The Laws of Niddah: Taharat Hamishpaha
The Bible prohibits sex between a man and a menstruating woman.
Following are some additional rationales for the observance of niddah, as culled from various sources:
1. Maimonides [1135-1204] suggested that the prohibition of relations with one's wife during her menstrual cycle was meant to help suppress a man's sexual lust and control him from spending whole days in the company of many women.
2. Nahmanides [1194-1270] takes a very practical viewpoint, suggesting that since the ultimate purpose of sex is to reproduce and have children, a man must abstain from sexual contact with his wife during her menstrual cycle since she cannot possibly conceive at this time.
3. The Hinnuch [a medieval commentary on the commandments], quoting the Sages, states that one of the reasons to keep a husband away from his wife during her menstrual cycle was to make her more beloved to him after she becomes "clean."
4. Maurice Lamm, the Orthodox rabbinic authority, suggests that whereas unrestricted approachability leads to overindulgence and often boredom and marital disharmony, the separation of husband and wife can bring a refreshing zest to love.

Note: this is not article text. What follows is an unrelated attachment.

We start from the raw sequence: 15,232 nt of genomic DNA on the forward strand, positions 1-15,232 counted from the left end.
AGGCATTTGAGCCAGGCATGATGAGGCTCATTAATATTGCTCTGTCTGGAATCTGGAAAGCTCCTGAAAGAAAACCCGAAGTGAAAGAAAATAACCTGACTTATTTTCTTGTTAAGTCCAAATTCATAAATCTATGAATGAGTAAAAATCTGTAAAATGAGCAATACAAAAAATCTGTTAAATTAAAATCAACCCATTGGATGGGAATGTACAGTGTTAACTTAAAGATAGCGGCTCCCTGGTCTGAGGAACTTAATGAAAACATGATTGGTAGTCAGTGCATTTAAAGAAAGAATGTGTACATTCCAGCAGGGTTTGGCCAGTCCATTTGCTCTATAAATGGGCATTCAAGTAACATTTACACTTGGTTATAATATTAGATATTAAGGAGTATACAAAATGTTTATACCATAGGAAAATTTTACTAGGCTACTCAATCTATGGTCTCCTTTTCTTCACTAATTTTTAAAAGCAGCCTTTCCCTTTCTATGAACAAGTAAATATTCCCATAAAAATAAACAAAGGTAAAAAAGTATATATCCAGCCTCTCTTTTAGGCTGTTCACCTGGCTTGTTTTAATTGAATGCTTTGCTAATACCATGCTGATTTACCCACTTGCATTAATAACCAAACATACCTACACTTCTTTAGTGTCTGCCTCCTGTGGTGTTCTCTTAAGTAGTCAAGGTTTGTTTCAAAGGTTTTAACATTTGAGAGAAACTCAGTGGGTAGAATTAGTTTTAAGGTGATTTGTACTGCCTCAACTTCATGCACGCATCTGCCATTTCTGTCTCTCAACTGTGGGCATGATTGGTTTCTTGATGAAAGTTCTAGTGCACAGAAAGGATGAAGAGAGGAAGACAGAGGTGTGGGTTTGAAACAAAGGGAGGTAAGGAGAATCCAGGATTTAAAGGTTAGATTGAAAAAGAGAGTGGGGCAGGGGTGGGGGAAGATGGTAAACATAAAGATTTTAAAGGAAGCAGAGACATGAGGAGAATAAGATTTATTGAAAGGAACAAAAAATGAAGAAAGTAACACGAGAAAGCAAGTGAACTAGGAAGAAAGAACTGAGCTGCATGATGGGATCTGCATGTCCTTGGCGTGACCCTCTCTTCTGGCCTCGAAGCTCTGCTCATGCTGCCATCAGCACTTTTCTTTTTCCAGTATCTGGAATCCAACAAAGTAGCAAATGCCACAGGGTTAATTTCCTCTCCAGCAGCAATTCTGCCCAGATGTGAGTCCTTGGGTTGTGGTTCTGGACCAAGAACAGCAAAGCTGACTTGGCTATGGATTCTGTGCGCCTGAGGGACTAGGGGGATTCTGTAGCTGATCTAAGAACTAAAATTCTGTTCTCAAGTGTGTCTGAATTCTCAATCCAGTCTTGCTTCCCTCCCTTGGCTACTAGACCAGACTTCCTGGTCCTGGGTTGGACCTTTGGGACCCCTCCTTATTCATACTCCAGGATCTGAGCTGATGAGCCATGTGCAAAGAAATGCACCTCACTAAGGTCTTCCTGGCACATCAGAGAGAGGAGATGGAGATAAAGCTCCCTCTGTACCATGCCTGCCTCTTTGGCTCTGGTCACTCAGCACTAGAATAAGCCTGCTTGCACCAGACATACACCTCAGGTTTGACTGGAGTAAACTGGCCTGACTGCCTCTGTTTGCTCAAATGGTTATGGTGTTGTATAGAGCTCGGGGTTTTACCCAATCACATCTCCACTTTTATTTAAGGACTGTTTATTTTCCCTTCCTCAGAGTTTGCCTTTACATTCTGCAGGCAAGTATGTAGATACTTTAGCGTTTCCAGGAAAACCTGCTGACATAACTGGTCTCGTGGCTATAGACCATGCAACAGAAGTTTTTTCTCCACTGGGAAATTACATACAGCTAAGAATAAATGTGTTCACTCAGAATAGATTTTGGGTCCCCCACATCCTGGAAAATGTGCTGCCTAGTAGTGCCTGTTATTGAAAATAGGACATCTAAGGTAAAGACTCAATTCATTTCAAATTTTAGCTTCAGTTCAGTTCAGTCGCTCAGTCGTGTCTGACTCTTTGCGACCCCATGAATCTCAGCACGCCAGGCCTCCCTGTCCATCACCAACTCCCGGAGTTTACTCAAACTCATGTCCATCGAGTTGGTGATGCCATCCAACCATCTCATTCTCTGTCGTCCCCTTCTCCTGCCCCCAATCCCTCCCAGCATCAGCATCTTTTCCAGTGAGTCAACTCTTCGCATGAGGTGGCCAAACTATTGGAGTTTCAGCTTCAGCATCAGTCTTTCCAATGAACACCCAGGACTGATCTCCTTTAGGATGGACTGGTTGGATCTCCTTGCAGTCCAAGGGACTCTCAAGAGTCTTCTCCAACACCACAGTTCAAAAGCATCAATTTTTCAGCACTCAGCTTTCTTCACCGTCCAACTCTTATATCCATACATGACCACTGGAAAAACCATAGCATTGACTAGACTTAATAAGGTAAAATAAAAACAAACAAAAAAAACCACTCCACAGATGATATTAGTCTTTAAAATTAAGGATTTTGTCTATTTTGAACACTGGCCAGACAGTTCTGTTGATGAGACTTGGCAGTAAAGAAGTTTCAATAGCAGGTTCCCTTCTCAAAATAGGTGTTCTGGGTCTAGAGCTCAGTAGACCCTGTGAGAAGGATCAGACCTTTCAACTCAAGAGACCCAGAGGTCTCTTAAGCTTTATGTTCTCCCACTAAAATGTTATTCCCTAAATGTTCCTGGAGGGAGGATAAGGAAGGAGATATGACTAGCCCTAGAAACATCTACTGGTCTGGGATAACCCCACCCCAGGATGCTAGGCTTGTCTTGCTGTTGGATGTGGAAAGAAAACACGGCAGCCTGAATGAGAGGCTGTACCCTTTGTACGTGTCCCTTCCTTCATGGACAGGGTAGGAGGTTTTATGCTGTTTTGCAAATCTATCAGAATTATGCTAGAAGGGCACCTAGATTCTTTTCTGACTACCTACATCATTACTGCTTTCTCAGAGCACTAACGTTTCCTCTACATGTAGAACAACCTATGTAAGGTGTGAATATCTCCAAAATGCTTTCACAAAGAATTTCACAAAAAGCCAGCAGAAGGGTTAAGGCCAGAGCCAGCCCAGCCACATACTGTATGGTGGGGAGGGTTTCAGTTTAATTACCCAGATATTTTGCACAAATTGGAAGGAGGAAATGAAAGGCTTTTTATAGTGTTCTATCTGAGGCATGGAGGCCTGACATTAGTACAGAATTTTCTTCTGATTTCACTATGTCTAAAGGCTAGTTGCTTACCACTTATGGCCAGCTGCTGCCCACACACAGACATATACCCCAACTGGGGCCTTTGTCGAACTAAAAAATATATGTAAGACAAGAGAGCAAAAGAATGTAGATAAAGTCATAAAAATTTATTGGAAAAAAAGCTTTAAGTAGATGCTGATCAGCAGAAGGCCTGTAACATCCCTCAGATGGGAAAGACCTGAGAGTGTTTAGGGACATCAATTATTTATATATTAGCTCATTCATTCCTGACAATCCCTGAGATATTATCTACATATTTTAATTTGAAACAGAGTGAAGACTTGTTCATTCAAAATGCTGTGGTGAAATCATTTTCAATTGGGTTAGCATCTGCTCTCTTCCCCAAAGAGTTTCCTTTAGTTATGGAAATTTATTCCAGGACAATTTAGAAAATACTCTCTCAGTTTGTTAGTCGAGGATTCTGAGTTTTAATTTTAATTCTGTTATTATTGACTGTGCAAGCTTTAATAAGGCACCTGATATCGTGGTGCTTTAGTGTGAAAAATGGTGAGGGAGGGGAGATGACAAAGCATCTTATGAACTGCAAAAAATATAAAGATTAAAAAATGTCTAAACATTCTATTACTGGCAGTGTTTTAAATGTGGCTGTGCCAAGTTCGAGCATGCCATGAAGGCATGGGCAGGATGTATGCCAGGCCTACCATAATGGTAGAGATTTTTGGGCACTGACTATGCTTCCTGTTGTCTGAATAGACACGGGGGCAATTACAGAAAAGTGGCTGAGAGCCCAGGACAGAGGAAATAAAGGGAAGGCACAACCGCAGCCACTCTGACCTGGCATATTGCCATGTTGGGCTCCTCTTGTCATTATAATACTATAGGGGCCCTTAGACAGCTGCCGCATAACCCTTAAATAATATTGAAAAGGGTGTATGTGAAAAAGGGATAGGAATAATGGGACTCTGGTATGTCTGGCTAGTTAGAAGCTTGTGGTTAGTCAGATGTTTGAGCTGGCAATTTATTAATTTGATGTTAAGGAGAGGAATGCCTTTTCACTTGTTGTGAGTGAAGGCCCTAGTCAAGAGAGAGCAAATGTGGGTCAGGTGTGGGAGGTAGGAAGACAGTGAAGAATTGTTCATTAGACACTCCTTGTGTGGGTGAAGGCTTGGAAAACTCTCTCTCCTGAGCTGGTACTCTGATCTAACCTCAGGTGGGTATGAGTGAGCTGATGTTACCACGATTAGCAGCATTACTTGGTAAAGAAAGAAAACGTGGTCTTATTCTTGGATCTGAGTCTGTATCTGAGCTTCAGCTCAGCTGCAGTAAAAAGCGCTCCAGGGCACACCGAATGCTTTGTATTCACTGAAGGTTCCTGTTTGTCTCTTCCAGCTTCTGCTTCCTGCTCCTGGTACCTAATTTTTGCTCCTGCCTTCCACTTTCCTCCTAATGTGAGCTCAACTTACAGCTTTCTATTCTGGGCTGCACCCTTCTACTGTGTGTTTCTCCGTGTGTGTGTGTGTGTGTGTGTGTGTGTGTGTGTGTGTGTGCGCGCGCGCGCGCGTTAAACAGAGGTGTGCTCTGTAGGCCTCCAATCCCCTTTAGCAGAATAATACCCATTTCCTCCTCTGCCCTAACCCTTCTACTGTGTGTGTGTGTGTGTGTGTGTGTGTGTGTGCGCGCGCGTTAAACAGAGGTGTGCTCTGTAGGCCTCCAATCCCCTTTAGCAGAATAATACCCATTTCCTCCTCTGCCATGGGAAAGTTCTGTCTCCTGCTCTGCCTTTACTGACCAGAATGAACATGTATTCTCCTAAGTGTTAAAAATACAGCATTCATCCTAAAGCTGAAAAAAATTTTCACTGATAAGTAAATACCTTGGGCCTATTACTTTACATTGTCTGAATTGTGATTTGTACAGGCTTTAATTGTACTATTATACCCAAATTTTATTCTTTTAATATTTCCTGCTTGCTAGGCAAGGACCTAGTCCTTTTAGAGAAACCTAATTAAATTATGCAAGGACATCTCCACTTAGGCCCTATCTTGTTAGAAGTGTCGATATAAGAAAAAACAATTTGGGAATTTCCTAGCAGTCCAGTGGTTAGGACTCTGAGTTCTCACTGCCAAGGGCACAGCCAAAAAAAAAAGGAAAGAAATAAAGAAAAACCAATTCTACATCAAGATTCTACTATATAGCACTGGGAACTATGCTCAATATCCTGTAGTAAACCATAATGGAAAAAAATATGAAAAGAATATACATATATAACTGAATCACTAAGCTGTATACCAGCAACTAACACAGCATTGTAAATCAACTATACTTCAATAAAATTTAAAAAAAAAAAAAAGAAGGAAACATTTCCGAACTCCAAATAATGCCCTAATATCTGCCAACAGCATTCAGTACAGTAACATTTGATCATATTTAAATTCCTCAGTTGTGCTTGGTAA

5. Rachel Adler articulates the symbolic meaning of the ritual bath by stating that a woman's monthly period is a nexus point between life and death. The flood of blood marks a brush with death, and a potential child will not be born. The mikveh, on the other hand, is a sign of life. Its waters are called living waters and immersion in the ritual bath signals that the potential begins anew for a child to be born.
6. Elyse M. Goldstein ("Take Back the Waters: A Feminist Re‑Appropriation of Mikvah," Lilith no. 15 [Summer 1986]) suggests that to go back to the waters of the mikveh is a wholly female experience. Just as Miriam's well gave water to the Israelites [as they wandered through the desert], so will the mikveh give strength back to Jewish women. Water is the symbol of both birth and rebirth.
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